BRAINTREE -- The Archdiocese of Boston will participate in the Fortnight for Freedom with events from June 21 to July 4, to rally support for the protection of religious freedom in the United States, including a live "town hall meeting" on CatholicTV for national broadcast.
Throughout the two week period called for by the U.S. Conference of Catholic Bishops, the archdiocese will focus prayers, homilies, intentions and events on the theme of religious freedom. These events are intended to voice opposition to the decision by the U.S. Department of Health and Human Services to require most Catholic organizations and employers to provide health plan coverage for contraceptives, sterilization and some abortion-inducing drugs or face stiff fines. Since it was announced last year, the U.S. bishops have strongly advocated for an expansion of the measure's exceptionally narrow religious exemption.
"The Health and Human Services secretary has chosen to define a religious organization that would qualify for an exemption as one that just serves people of its own faith and employs people of its own faith. That violates so much of not only Catholic contributions to the common good, but also many other faiths whose religious missions involve them serving all those in need without asking what religion they are," said the archdiocese's Secretary for Catholic Media Scot Landry.
"In many ways this is one of the boldest attempts to transcend the separation of church and state, which was founded so that the government would not dictate to religion how religious people get to not only practice their faith, but live their faith. That is not just in the sanctuaries and in the homes, but it is in the public square serving the common good," he said.
"If we do not begin to stand up for religious liberty now, in particular because of this HHS mandate, many smaller Catholic organizations and larger Catholic organizations would be forced to choose between violating their conscience and paying crippling fines," Landry said.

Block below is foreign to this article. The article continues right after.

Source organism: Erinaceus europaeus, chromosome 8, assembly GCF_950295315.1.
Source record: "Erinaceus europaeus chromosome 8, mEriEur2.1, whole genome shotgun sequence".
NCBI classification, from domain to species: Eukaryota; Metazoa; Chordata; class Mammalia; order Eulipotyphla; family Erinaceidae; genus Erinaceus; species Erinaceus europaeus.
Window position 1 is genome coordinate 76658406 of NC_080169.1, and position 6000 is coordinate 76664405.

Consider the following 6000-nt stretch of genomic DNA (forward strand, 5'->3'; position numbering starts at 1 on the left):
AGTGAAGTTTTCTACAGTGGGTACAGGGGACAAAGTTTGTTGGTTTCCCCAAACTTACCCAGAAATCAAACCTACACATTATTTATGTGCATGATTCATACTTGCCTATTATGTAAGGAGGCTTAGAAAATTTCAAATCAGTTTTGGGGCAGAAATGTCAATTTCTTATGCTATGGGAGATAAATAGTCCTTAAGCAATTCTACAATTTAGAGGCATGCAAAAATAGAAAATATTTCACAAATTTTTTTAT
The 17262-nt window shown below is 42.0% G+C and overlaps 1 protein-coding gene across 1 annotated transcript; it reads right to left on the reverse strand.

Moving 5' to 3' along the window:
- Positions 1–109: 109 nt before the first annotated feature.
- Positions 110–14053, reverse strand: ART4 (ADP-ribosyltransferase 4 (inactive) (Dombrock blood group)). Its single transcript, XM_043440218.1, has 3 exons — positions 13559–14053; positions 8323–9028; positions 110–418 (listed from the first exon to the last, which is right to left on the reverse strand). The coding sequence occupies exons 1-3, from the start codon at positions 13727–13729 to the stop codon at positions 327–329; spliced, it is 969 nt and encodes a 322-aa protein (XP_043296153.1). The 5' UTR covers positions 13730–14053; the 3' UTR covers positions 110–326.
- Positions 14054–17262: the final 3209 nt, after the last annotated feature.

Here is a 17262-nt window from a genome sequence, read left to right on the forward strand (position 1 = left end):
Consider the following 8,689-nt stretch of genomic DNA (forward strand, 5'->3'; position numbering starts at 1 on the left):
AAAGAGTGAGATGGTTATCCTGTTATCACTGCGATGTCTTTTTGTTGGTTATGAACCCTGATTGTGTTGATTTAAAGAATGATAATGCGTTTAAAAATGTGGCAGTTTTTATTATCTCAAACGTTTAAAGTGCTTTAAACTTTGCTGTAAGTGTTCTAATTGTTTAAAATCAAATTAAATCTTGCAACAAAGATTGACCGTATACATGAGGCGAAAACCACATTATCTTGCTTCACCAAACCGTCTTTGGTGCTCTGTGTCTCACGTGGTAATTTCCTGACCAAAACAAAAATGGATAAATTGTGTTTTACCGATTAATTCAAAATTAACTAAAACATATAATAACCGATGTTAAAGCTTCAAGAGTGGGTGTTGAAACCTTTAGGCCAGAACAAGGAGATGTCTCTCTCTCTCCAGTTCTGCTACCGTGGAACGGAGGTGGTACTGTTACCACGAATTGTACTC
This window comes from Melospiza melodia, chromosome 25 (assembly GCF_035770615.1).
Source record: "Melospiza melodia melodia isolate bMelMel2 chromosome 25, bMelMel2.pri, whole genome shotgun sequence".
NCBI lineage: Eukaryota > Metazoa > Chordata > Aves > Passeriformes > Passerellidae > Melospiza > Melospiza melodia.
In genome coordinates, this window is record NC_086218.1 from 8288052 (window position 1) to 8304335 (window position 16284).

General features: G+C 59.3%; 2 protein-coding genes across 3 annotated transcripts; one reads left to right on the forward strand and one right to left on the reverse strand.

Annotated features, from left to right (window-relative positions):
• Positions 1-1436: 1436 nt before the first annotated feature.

Cardinal Seán P. O'Malley will host a live interactive "town hall meeting" with a discussion panel on CatholicTV, catholictv.com and WQOM radio 1060AM on June 25 at 8:00 p.m.
"Because of the size of the Archdiocese of Boston, and the logistics of trying to get, ideally, tens of thousands of Catholics and non-Catholics to participate in a town meeting of this sort, we thought that it was best to utilize one of the crown jewels within the archdiocesan ministries, which is CatholicTV," Landry said.
Landry said the use of television and new media in this way will allow greater participation and interaction even for those who cannot be at the town hall meeting.
"We can receive questions via Facebook, via Twitter, and via email during the broadcast that can be shared by the moderator to Cardinal Seán and the panel," Landry said.
The cardinal is asking all Catholics in the archdiocese to participate in and promote the town hall meeting.
A letter from Msgr. Robert P. Deeley encouraged participation in the Fortnight for Freedom throughout the archdiocese by reciting the Prayer for Religious Liberty, adding announcements about the Fortnight for Freedom to parish bulletins, making the USCCB's "Our First, Most Cherished Liberty" available archdiocese wide, and creating events on a local level.
The letter also encourages priests throughout the archdiocese to focus their homilies on the importance of religious liberty in the lives of Catholic Americans.
"One of the most important things ... is to create awareness that the bishops in this country believe religious liberty is under assault and needs to be defended and protected," Landry said.
"Secondly, to get people to pray, and then to help folks connect with resources to educate themselves on this, so that if they were willing they could take action by contacting political leaders and others who could influence and help protect religious liberty in this country going forward," he said.
Angela Franks, who teaches at the Theological Institute for the New Evangelization, plans to appear as a panelist on the town hall meeting program. She said she is eager to defend the faith at the town hall meeting that will be broadcast nationally.
"It is important that the message be sent to congress and to the president that this is not an isolated case of a few people protesting, but that all Catholics all across the country recognize that this is a grave threat to the fundamental freedom of religious liberty," she said.
She said it is important to present a unified voice between communities of Catholics in the United States throughout a network of local groups to dispel misconceptions.
"The mainstream media has tried to imply that the bishops do not have broad support, that this is a war against women, and that women are not supporting the Church and her position on this. So, it is very important for local Catholics to demonstrate that they do stand with the Church," Franks said.